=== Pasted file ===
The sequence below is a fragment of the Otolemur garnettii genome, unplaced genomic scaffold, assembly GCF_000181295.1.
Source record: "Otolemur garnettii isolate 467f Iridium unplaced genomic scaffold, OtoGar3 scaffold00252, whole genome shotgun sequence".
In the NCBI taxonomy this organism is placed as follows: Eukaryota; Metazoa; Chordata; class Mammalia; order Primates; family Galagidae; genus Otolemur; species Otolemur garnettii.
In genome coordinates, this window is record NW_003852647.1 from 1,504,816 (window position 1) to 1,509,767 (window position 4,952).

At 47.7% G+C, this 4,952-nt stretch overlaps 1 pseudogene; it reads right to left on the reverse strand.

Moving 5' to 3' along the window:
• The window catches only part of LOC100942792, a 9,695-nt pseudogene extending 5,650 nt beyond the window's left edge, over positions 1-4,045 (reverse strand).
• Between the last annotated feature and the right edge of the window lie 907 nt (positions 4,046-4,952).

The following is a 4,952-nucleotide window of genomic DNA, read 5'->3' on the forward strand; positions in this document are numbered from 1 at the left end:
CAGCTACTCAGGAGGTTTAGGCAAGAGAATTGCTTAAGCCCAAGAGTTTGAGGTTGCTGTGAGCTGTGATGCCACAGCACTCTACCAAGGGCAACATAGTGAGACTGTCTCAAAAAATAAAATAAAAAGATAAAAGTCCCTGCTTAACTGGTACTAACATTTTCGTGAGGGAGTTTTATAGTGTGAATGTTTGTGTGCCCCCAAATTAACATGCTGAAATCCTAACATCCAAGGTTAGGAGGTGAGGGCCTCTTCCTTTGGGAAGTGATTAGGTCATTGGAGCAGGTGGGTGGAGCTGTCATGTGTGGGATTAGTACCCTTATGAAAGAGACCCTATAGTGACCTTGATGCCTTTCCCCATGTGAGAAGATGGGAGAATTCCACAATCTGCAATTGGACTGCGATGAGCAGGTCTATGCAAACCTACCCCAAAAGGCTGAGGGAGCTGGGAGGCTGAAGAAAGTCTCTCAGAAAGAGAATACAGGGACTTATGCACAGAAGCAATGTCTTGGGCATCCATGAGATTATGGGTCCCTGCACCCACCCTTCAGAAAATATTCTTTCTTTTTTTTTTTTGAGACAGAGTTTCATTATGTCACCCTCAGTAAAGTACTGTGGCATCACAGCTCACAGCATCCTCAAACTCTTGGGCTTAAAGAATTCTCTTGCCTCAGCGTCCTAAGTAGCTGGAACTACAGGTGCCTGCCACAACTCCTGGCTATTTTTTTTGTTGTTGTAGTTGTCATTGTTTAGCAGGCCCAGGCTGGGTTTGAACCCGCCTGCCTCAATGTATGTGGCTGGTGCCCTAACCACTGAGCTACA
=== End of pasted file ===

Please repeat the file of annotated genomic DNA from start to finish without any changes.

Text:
The sequence below is a fragment of the Otolemur garnettii genome, unplaced genomic scaffold, assembly GCF_000181295.1.
Source record: "Otolemur garnettii isolate 467f Iridium unplaced genomic scaffold, OtoGar3 scaffold00252, whole genome shotgun sequence".
In the NCBI taxonomy this organism is placed as follows: Eukaryota; Metazoa; Chordata; class Mammalia; order Primates; family Galagidae; genus Otolemur; species Otolemur garnettii.
In genome coordinates, this window is record NW_003852647.1 from 1,504,816 (window position 1) to 1,509,767 (window position 4,952).

At 47.7% G+C, this 4,952-nt stretch overlaps 1 pseudogene; it reads right to left on the reverse strand.

Moving 5' to 3' along the window:
• The window catches only part of LOC100942792, a 9,695-nt pseudogene extending 5,650 nt beyond the window's left edge, over positions 1-4,045 (reverse strand).
• Between the last annotated feature and the right edge of the window lie 907 nt (positions 4,046-4,952).

The following is a 4,952-nucleotide window of genomic DNA, read 5'->3' on the forward strand; positions in this document are numbered from 1 at the left end:
CAGCTACTCAGGAGGTTTAGGCAAGAGAATTGCTTAAGCCCAAGAGTTTGAGGTTGCTGTGAGCTGTGATGCCACAGCACTCTACCAAGGGCAACATAGTGAGACTGTCTCAAAAAATAAAATAAAAAGATAAAAGTCCCTGCTTAACTGGTACTAACATTTTCGTGAGGGAGTTTTATAGTGTGAATGTTTGTGTGCCCCCAAATTAACATGCTGAAATCCTAACATCCAAGGTTAGGAGGTGAGGGCCTCTTCCTTTGGGAAGTGATTAGGTCATTGGAGCAGGTGGGTGGAGCTGTCATGTGTGGGATTAGTACCCTTATGAAAGAGACCCTATAGTGACCTTGATGCCTTTCCCCATGTGAGAAGATGGGAGAATTCCACAATCTGCAATTGGACTGCGATGAGCAGGTCTATGCAAACCTACCCCAAAAGGCTGAGGGAGCTGGGAGGCTGAAGAAAGTCTCTCAGAAAGAGAATACAGGGACTTATGCACAGAAGCAATGTCTTGGGCATCCATGAGATTATGGGTCCCTGCACCCACCCTTCAGAAAATATTCTTTCTTTTTTTTTTTTGAGACAGAGTTTCATTATGTCACCCTCAGTAAAGTACTGTGGCATCACAGCTCACAGCATCCTCAAACTCTTGGGCTTAAAGAATTCTCTTGCCTCAGCGTCCTAAGTAGCTGGAACTACAGGTGCCTGCCACAACTCCTGGCTATTTTTTTTGTTGTTGTAGTTGTCATTGTTTAGCAGGCCCAGGCTGGGTTTGAACCCGCCTGCCTCAATGTATGTGGCTGGTGCCCTAACCACTGAGCTACA